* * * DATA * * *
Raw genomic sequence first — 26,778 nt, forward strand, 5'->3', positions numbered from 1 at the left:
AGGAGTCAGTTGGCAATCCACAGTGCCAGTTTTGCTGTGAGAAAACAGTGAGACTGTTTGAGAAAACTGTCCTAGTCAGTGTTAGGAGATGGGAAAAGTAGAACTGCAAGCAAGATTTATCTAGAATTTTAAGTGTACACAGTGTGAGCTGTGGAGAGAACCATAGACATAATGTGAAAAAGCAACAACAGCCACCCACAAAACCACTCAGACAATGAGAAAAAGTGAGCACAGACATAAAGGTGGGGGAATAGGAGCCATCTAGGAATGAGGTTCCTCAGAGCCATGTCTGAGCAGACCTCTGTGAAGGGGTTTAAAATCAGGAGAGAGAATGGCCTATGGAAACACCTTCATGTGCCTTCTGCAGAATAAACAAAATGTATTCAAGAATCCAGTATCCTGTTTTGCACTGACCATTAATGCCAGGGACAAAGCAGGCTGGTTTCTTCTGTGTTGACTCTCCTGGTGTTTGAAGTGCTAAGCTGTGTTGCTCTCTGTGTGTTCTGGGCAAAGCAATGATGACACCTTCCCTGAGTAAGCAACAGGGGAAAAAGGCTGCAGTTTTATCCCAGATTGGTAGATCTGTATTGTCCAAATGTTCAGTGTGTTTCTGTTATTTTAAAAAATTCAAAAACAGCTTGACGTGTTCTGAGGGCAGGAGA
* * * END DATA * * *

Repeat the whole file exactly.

Raw genomic sequence first — 26,778 nt, forward strand, 5'->3', positions numbered from 1 at the left:
AGGAGTCAGTTGGCAATCCACAGTGCCAGTTTTGCTGTGAGAAAACAGTGAGACTGTTTGAGAAAACTGTCCTAGTCAGTGTTAGGAGATGGGAAAAGTAGAACTGCAAGCAAGATTTATCTAGAATTTTAAGTGTACACAGTGTGAGCTGTGGAGAGAACCATAGACATAATGTGAAAAAGCAACAACAGCCACCCACAAAACCACTCAGACAATGAGAAAAAGTGAGCACAGACATAAAGGTGGGGGAATAGGAGCCATCTAGGAATGAGGTTCCTCAGAGCCATGTCTGAGCAGACCTCTGTGAAGGGGTTTAAAATCAGGAGAGAGAATGGCCTATGGAAACACCTTCATGTGCCTTCTGCAGAATAAACAAAATGTATTCAAGAATCCAGTATCCTGTTTTGCACTGACCATTAATGCCAGGGACAAAGCAGGCTGGTTTCTTCTGTGTTGACTCTCCTGGTGTTTGAAGTGCTAAGCTGTGTTGCTCTCTGTGTGTTCTGGGCAAAGCAATGATGACACCTTCCCTGAGTAAGCAACAGGGGAAAAAGGCTGCAGTTTTATCCCAGATTGGTAGATCTGTATTGTCCAAATGTTCAGTGTGTTTCTGTTATTTTAAAAAATTCAAAAACAGCTTGACGTGTTCTGAGGGCAGGAGA